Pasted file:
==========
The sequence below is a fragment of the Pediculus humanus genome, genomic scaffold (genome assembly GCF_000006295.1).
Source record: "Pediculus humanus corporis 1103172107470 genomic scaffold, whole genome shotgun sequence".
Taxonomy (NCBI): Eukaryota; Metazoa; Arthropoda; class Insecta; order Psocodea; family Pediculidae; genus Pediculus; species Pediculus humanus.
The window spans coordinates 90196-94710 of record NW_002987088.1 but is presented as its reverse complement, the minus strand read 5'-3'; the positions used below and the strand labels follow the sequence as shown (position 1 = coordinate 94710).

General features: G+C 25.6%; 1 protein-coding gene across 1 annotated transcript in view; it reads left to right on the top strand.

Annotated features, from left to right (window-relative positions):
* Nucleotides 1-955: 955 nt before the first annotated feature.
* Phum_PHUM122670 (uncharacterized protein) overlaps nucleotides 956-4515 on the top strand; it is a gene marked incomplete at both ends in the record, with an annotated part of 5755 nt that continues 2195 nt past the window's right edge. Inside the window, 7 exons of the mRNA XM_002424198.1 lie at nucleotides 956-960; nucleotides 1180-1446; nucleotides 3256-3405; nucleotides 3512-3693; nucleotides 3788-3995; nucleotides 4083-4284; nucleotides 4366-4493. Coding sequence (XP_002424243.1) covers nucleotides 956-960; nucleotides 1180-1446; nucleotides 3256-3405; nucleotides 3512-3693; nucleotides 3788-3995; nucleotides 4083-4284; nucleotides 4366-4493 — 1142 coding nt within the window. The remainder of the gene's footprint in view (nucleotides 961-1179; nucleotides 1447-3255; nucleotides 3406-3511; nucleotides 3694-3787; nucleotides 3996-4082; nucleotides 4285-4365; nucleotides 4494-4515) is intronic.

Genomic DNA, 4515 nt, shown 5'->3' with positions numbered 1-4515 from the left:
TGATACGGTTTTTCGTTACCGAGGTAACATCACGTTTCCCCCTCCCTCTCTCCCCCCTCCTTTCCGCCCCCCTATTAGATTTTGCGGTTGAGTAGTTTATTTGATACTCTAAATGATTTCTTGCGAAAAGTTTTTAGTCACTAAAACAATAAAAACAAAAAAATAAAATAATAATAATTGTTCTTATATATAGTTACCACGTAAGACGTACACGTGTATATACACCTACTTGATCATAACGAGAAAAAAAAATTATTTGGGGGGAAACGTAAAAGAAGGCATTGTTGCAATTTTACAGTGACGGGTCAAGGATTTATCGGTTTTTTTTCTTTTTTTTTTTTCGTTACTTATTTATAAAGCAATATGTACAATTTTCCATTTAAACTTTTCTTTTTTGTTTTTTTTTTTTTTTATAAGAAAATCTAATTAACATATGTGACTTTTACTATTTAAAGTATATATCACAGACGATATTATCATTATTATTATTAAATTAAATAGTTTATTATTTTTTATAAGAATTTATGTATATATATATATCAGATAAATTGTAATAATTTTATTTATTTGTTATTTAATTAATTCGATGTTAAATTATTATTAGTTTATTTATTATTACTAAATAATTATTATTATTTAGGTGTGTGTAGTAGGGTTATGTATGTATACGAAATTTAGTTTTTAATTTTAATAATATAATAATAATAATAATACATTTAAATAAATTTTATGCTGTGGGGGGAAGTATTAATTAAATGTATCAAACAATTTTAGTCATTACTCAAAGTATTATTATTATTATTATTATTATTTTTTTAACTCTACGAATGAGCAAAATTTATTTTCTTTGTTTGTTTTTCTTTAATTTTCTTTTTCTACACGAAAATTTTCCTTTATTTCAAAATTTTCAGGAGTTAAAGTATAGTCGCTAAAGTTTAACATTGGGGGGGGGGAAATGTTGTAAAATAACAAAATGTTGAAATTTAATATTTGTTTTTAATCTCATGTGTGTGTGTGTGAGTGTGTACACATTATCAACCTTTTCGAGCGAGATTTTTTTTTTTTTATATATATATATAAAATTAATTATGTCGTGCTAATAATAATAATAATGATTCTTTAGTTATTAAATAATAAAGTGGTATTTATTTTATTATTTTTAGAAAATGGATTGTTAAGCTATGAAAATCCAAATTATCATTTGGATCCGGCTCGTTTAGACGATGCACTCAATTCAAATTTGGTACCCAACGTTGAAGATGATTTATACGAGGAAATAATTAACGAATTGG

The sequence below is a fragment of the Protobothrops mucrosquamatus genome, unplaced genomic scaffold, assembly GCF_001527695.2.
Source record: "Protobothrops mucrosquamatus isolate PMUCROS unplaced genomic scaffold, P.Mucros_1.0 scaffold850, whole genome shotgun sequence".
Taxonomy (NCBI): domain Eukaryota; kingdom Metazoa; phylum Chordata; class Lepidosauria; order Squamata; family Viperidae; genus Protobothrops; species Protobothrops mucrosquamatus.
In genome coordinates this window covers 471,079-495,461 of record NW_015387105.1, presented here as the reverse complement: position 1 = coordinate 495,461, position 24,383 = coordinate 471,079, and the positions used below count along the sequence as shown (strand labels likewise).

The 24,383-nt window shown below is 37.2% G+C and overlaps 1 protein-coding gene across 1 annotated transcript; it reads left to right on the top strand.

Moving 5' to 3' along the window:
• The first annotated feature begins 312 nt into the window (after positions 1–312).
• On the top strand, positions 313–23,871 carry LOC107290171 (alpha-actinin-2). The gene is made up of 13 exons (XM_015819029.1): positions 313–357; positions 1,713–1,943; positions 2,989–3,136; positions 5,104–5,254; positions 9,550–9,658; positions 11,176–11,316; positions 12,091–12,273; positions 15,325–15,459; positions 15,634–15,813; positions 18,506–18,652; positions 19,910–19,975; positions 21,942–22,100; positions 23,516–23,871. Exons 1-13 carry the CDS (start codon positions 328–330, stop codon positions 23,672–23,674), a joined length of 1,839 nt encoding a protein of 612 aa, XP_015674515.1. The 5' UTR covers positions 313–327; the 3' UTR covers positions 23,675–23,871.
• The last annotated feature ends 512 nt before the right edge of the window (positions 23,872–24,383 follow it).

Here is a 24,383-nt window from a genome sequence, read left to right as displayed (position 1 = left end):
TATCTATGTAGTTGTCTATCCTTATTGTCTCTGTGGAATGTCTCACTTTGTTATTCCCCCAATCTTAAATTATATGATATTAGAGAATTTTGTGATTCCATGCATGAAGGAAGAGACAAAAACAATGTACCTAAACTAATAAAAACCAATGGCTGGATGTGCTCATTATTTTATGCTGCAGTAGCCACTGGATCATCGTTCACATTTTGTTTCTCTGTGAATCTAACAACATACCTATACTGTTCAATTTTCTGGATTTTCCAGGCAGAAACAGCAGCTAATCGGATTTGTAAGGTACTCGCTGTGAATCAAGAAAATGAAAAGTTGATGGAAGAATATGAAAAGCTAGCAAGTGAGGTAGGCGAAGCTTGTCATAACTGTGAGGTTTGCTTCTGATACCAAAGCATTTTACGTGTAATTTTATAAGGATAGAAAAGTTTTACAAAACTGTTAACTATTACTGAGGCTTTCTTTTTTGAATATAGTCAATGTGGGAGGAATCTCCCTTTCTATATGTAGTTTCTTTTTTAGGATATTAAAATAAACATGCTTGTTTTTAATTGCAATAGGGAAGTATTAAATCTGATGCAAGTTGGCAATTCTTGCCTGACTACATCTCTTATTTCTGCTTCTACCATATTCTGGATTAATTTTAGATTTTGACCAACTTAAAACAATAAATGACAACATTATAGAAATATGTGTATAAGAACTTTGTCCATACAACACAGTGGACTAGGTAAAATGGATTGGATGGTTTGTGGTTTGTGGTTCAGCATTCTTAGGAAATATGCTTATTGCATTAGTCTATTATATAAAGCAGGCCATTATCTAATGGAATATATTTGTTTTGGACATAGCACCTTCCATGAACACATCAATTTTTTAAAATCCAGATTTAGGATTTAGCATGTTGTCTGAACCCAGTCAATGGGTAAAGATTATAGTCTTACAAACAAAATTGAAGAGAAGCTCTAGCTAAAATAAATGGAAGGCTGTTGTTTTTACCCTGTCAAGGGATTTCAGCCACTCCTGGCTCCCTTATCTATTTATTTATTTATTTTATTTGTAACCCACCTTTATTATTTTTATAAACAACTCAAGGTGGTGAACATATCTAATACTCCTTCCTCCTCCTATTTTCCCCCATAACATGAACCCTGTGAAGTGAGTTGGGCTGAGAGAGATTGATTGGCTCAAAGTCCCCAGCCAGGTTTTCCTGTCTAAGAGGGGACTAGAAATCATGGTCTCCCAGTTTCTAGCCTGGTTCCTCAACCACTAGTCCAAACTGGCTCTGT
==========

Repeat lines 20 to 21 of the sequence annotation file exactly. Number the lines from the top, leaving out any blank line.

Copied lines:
Here is a 24,383-nt window from a genome sequence, read left to right as displayed (position 1 = left end):
TATCTATGTAGTTGTCTATCCTTATTGTCTCTGTGGAATGTCTCACTTTGTTATTCCCCCAATCTTAAATTATATGATATTAGAGAATTTTGTGATTCCATGCATGAAGGAAGAGACAAAAACAATGTACCTAAACTAATAAAAACCAATGGCTGGATGTGCTCATTATTTTATGCTGCAGTAGCCACTGGATCATCGTTCACATTTTGTTTCTCTGTGAATCTAACAACATACCTATACTGTTCAATTTTCTGGATTTTCCAGGCAGAAACAGCAGCTAATCGGATTTGTAAGGTACTCGCTGTGAATCAAGAAAATGAAAAGTTGATGGAAGAATATGAAAAGCTAGCAAGTGAGGTAGGCGAAGCTTGTCATAACTGTGAGGTTTGCTTCTGATACCAAAGCATTTTACGTGTAATTTTATAAGGATAGAAAAGTTTTACAAAACTGTTAACTATTACTGAGGCTTTCTTTTTTGAATATAGTCAATGTGGGAGGAATCTCCCTTTCTATATGTAGTTTCTTTTTTAGGATATTAAAATAAACATGCTTGTTTTTAATTGCAATAGGGAAGTATTAAATCTGATGCAAGTTGGCAATTCTTGCCTGACTACATCTCTTATTTCTGCTTCTACCATATTCTGGATTAATTTTAGATTTTGACCAACTTAAAACAATAAATGACAACATTATAGAAATATGTGTATAAGAACTTTGTCCATACAACACAGTGGACTAGGTAAAATGGATTGGATGGTTTGTGGTTTGTGGTTCAGCATTCTTAGGAAATATGCTTATTGCATTAGTCTATTATATAAAGCAGGCCATTATCTAATGGAATATATTTGTTTTGGACATAGCACCTTCCATGAACACATCAATTTTTTAAAATCCAGATTTAGGATTTAGCATGTTGTCTGAACCCAGTCAATGGGTAAAGATTATAGTCTTACAAACAAAATTGAAGAGAAGCTCTAGCTAAAATAAATGGAAGGCTGTTGTTTTTACCCTGTCAAGGGATTTCAGCCACTCCTGGCTCCCTTATCTATTTATTTATTTATTTTATTTGTAACCCACCTTTATTATTTTTATAAACAACTCAAGGTGGTGAACATATCTAATACTCCTTCCTCCTCCTATTTTCCCCCATAACATGAACCCTGTGAAGTGAGTTGGGCTGAGAGAGATTGATTGGCTCAAAGTCCCCAGCCAGGTTTTCCTGTCTAAGAGGGGACTAGAAATCATGGTCTCCCAGTTTCTAGCCTGGTTCCTCAACCACTAGTCCAAACTGGCTCTGT